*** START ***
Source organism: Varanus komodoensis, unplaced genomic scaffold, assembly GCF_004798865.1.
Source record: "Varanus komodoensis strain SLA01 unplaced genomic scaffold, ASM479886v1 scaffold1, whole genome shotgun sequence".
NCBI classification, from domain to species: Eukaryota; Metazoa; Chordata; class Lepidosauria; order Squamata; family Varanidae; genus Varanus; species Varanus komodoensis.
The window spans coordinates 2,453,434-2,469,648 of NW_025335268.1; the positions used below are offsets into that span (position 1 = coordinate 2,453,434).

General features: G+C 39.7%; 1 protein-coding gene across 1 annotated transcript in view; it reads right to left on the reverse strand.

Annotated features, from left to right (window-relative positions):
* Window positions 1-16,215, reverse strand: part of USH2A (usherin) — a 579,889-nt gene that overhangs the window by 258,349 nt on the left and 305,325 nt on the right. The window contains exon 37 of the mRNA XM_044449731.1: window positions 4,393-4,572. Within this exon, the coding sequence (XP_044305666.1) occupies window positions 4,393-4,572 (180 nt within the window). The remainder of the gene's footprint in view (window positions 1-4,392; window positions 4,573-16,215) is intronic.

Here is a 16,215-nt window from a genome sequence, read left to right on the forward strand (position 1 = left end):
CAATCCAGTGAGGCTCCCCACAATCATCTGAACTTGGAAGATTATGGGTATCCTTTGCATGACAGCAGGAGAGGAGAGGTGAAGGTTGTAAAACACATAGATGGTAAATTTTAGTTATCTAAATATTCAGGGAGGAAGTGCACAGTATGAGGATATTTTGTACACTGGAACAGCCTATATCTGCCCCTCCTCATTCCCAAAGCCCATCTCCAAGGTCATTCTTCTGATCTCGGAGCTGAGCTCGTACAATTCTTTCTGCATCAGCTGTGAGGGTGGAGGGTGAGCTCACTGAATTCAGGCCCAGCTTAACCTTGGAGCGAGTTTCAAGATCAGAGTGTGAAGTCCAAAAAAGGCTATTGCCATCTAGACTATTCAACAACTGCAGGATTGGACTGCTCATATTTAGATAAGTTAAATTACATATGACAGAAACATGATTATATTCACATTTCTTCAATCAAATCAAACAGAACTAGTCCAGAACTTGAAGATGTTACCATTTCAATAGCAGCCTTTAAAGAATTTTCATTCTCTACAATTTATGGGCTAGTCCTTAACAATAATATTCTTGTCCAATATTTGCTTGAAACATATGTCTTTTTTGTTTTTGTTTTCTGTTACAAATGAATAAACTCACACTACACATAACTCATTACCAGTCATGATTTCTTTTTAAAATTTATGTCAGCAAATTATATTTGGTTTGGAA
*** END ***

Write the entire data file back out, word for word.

Source organism: Varanus komodoensis, unplaced genomic scaffold, assembly GCF_004798865.1.
Source record: "Varanus komodoensis strain SLA01 unplaced genomic scaffold, ASM479886v1 scaffold1, whole genome shotgun sequence".
NCBI classification, from domain to species: Eukaryota; Metazoa; Chordata; class Lepidosauria; order Squamata; family Varanidae; genus Varanus; species Varanus komodoensis.
The window spans coordinates 2,453,434-2,469,648 of NW_025335268.1; the positions used below are offsets into that span (position 1 = coordinate 2,453,434).

General features: G+C 39.7%; 1 protein-coding gene across 1 annotated transcript in view; it reads right to left on the reverse strand.

Annotated features, from left to right (window-relative positions):
* Window positions 1-16,215, reverse strand: part of USH2A (usherin) — a 579,889-nt gene that overhangs the window by 258,349 nt on the left and 305,325 nt on the right. The window contains exon 37 of the mRNA XM_044449731.1: window positions 4,393-4,572. Within this exon, the coding sequence (XP_044305666.1) occupies window positions 4,393-4,572 (180 nt within the window). The remainder of the gene's footprint in view (window positions 1-4,392; window positions 4,573-16,215) is intronic.

Here is a 16,215-nt window from a genome sequence, read left to right on the forward strand (position 1 = left end):
CAATCCAGTGAGGCTCCCCACAATCATCTGAACTTGGAAGATTATGGGTATCCTTTGCATGACAGCAGGAGAGGAGAGGTGAAGGTTGTAAAACACATAGATGGTAAATTTTAGTTATCTAAATATTCAGGGAGGAAGTGCACAGTATGAGGATATTTTGTACACTGGAACAGCCTATATCTGCCCCTCCTCATTCCCAAAGCCCATCTCCAAGGTCATTCTTCTGATCTCGGAGCTGAGCTCGTACAATTCTTTCTGCATCAGCTGTGAGGGTGGAGGGTGAGCTCACTGAATTCAGGCCCAGCTTAACCTTGGAGCGAGTTTCAAGATCAGAGTGTGAAGTCCAAAAAAGGCTATTGCCATCTAGACTATTCAACAACTGCAGGATTGGACTGCTCATATTTAGATAAGTTAAATTACATATGACAGAAACATGATTATATTCACATTTCTTCAATCAAATCAAACAGAACTAGTCCAGAACTTGAAGATGTTACCATTTCAATAGCAGCCTTTAAAGAATTTTCATTCTCTACAATTTATGGGCTAGTCCTTAACAATAATATTCTTGTCCAATATTTGCTTGAAACATATGTCTTTTTTGTTTTTGTTTTCTGTTACAAATGAATAAACTCACACTACACATAACTCATTACCAGTCATGATTTCTTTTTAAAATTTATGTCAGCAAATTATATTTGGTTTGGAA